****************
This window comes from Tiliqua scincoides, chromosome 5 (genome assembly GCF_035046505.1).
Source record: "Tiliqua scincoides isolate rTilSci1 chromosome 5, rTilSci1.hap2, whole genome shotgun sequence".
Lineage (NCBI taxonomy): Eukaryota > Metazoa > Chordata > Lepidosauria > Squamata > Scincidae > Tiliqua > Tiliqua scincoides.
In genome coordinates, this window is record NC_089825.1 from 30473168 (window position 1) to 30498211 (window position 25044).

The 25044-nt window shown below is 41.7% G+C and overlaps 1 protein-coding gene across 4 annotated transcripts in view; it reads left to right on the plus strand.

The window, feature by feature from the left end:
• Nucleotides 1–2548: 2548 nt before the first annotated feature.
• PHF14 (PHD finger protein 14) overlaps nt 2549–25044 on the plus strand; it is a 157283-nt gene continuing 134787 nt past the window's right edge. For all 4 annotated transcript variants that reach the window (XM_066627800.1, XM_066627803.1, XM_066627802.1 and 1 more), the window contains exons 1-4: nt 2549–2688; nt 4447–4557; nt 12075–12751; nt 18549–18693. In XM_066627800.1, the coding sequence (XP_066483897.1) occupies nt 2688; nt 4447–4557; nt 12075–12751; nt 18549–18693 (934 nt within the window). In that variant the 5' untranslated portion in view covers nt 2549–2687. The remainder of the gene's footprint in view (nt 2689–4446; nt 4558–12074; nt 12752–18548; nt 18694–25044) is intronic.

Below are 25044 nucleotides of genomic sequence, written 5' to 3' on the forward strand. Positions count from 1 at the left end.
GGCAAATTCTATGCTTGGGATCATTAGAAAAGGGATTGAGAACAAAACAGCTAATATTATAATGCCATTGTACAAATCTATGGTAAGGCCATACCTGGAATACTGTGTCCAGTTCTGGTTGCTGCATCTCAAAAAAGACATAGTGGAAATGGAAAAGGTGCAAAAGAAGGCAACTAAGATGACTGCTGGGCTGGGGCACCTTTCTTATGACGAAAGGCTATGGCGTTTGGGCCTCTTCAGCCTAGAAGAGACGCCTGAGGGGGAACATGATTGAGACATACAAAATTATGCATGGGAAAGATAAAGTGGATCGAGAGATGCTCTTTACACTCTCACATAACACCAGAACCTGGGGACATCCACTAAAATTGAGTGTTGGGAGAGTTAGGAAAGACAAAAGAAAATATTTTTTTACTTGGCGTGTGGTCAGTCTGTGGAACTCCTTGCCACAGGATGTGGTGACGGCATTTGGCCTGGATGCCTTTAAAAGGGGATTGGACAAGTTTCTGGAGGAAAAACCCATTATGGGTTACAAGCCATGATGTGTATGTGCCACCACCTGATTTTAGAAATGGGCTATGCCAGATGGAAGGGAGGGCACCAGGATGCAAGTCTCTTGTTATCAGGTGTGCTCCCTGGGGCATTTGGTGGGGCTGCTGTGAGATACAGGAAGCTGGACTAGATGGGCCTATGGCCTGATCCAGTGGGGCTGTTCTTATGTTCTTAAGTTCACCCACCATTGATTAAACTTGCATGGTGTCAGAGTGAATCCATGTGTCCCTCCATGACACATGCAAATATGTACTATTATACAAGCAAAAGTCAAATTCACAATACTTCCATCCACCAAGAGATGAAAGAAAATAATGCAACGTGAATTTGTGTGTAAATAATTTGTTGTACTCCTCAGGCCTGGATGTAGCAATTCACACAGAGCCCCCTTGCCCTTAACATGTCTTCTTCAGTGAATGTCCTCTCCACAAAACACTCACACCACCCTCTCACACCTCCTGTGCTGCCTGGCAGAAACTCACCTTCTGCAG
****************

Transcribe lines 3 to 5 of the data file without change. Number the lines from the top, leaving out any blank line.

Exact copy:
Lineage (NCBI taxonomy): Eukaryota > Metazoa > Chordata > Lepidosauria > Squamata > Scincidae > Tiliqua > Tiliqua scincoides.
In genome coordinates, this window is record NC_089825.1 from 30473168 (window position 1) to 30498211 (window position 25044).

The 25044-nt window shown below is 41.7% G+C and overlaps 1 protein-coding gene across 4 annotated transcripts in view; it reads left to right on the plus strand.